Hyderabad, 9 p.m.
Warren Latouche is keeping watch over the All India Anglo-Indian Association’s Boxing Day Ball. As president of the Hyderabad chapter, he has to make sure that members have a good time at the ball – which has a 140-year-old heritage. For the Anglo-Indian community, it’s a chance to be part of a celebration that dates back to a different era.
The Anglo-Indian Ball was always a famous event and kept alive the tradition of ballroom dancing which they have had since inception. Family and friends returned from overseas to attend it although not everyone who attends is Anglo-Indian, but all are part of a tightly-knit community.
The Christmas Ball is more than just a fun party. Bradley Shope, Assistant Professor at Texas A&M University, published an insightful article in 2004, looking at how ballroom music popular amongst Anglo-Indians in 1930’s Lucknow, helped give the community a sense of identity and respectability while keeping alive their own art of celebration.
Mix of Old and New
Ancestry is key to their identity.Living with a mix of nostalgia and tradition, one can’t be an Anglo-Indian without having some patrilineal connection. Today, their numbers have reduced significantly – a combination of mixed-marriages and emigration.
The community hasn’t been included in the national census since 1941 – which numbered them around 140,000. It’s generally considered an under-estimate, though the thousands that left India following independence complicate the matter. Today, estimates range between there being 250,000-300,000 Anglo-Indians in the country today.
Although they can trace their roots to the early 17th century, with the arrival of the British in India, being mixed race has not been easy. As British officers married Indians, ‘Indo-Britons’ began to be seen as a security risk and they were not allowed to serve in the military. Until 1830, they were barred from owning land, or migrating ‘beyond East-India company stations’.
On the one hand, their fluency in English and shared ancestry made them employable in large numbers, most prominently in the services, railways and telegraphs. The Revolt of 1857 was a chance for them to prove their loyalty both to the British and to the rebels. Yet, they were killed by forces on either side. Though it is estimated that many died fighting on the British side, they were not included in British casualty counts. Stories of Anglo-Indians being killed for their loyalty to the British abound from this time, inspiring Ruskin Bond to write ‘A Flight of Pigeons.’
Following the mutiny, the community found greater representation in the railway and telegraph services – improving their economic and social ties with the British.
Independence, and IdentitiesThe switch to Indian independence saw thousands from the community migrate from India, from a fear that independent India would not be as friendly to the community. But the many who stayed did so out of a fervent desire to remain in India. They continued in the same line of work, though the system of reservation in the services ended with the British. The community had to diversify the jobs they took – and found a unique calling in sports, making their name as skilled Olympians.
In a 1920’s memoir of Bangalore, former Director General of Police Eric Stracey wrote about how hockey brought the Anglo-Indians into contact with other Indians. Between 1928-1956, India won six consecutive gold medals in hockey at the Olympics – with eight players out of eleven coming from the community in 1928.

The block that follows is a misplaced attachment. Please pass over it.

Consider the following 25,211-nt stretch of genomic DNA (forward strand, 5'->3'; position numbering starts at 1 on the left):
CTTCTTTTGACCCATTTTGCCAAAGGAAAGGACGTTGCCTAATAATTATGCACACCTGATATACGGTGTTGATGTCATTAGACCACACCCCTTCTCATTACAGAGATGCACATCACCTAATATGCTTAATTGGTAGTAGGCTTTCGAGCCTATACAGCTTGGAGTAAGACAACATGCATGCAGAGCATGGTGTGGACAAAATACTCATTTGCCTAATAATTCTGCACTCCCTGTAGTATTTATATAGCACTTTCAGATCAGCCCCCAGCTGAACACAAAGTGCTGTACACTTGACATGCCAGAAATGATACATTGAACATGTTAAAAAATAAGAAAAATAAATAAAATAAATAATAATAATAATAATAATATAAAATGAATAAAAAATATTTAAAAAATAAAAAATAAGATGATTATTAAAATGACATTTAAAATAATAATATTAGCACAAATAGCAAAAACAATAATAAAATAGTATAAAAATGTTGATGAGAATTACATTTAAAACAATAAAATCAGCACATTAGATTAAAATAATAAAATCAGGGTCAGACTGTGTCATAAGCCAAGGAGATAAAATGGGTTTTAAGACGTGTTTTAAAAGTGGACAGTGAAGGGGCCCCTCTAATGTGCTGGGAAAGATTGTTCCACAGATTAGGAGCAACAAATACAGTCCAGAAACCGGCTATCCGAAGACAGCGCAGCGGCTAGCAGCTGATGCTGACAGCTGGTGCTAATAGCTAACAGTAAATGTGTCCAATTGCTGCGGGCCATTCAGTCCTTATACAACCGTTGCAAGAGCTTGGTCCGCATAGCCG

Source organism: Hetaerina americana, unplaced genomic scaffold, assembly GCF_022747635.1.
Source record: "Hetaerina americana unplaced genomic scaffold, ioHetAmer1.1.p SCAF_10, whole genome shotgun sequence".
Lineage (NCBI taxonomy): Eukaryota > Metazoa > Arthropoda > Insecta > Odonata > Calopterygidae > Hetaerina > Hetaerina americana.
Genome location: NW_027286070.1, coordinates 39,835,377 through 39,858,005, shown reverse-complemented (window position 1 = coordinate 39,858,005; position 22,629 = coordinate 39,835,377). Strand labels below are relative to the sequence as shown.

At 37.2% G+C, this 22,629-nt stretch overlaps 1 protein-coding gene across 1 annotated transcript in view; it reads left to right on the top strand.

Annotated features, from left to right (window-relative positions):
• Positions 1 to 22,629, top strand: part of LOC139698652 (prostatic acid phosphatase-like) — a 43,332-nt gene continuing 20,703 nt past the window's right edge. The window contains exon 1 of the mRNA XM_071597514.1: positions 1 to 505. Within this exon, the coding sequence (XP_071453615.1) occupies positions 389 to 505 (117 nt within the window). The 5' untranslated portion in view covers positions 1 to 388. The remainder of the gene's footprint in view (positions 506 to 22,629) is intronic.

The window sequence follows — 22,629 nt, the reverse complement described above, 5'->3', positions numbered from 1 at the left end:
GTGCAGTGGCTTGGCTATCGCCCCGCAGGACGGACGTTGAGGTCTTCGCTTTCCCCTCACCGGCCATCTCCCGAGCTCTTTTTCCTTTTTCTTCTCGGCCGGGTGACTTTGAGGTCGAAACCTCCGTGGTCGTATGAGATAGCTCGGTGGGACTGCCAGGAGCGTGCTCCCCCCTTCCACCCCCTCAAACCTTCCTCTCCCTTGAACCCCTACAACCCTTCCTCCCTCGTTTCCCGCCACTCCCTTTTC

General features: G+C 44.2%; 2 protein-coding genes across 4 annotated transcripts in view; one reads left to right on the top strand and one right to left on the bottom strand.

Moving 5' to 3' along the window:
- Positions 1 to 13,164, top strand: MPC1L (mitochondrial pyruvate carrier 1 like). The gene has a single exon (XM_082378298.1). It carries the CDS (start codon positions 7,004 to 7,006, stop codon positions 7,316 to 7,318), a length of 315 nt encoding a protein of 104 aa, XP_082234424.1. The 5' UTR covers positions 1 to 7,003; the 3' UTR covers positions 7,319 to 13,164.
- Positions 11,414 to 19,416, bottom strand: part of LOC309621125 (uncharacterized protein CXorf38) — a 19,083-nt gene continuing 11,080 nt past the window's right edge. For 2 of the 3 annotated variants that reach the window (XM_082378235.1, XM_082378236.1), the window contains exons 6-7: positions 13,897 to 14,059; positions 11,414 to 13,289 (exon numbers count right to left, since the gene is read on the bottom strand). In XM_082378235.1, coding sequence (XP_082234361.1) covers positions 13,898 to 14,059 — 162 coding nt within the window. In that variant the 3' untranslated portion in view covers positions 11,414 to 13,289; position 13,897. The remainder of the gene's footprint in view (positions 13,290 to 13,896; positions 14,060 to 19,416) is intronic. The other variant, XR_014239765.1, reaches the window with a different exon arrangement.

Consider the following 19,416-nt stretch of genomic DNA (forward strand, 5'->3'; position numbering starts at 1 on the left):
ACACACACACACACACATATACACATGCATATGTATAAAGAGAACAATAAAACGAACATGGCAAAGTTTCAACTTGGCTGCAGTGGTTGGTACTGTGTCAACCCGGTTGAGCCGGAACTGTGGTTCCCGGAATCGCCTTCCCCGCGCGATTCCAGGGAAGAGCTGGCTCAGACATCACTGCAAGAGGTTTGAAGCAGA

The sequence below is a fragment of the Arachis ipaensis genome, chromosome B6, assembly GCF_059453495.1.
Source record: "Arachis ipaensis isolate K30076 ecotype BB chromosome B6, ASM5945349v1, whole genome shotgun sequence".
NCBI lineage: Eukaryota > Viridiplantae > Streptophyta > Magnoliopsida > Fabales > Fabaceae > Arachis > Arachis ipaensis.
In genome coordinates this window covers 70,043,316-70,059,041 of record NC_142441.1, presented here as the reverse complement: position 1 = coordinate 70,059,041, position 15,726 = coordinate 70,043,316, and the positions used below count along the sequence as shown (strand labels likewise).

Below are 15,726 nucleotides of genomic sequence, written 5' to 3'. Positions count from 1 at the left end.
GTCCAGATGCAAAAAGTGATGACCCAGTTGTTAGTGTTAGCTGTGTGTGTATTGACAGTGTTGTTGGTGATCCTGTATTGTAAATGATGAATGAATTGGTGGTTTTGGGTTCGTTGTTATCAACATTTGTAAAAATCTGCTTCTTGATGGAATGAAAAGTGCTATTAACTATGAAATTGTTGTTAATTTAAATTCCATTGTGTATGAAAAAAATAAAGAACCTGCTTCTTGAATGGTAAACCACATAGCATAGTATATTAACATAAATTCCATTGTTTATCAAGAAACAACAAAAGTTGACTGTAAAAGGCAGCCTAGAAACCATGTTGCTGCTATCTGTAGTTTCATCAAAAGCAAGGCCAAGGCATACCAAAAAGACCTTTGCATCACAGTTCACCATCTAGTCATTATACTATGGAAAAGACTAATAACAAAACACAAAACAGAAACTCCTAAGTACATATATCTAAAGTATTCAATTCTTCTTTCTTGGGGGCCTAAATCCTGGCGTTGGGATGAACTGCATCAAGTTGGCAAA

A community that earlier was not known to embrace college education also began to make their mark in producing educators, with Anglo-Indian schools growing in popularity. Educators like Frank Anthony were key proponents of English-medium education – calling for the inclusion of English in the Eight Schedule of official languages, as the mother tongue of the community. English-medium Anglo-Indian schools grew in popularity over the years. However, as the price of admission went up, it became increasingly difficult for many Anglo-Indians to get into these schools.
“Some decades back, they were ashamed to be called Anglo-Indian, because of the poor light around it,” says Clive Thompson, a senior member of the association. But that has since changed, he adds. Today, the youth embrace higher education, corporate jobs and a hint of the offbeat career.
Cameron is a young motorcycle racer, in the 600cc category. Both his father and grandfather were racers as well, the latter having restored and built up some of India’s first imported motorcycles – the likes of Triumph and BSA. His parents weren’t too keen on him taking up racing in the beginning, which is why he also works at a major e-commerce firm.
The Last Ballroom DancesA much-mentioned fact is that they are the only community in India with ‘Indian’ in their name – a pre-emptive assertion of identity, that has grown more important to make in the current nationalist climate.
Today, they are proud of their heritage and the AIAIA ball is the gala event of the year for the community – a chance to celebrate a shared heritage that is fading by the year. Wine-making, once a key custom of the community during Christmas, was declared illegal by the state government in 2011. The ban only applies to selling it, however, and many continue to make some in their homes. Carol-singing and busking on the streets is on the decline too, though one can still catch performances at the midnight mass on Christmas eve.
Like last year, and the years before, the ball swung on till five in the morning. The turnout was good this year, and if the community represents anything today, it’s the spirit of warm acceptance, fun and keeping alive a jovial tradition.
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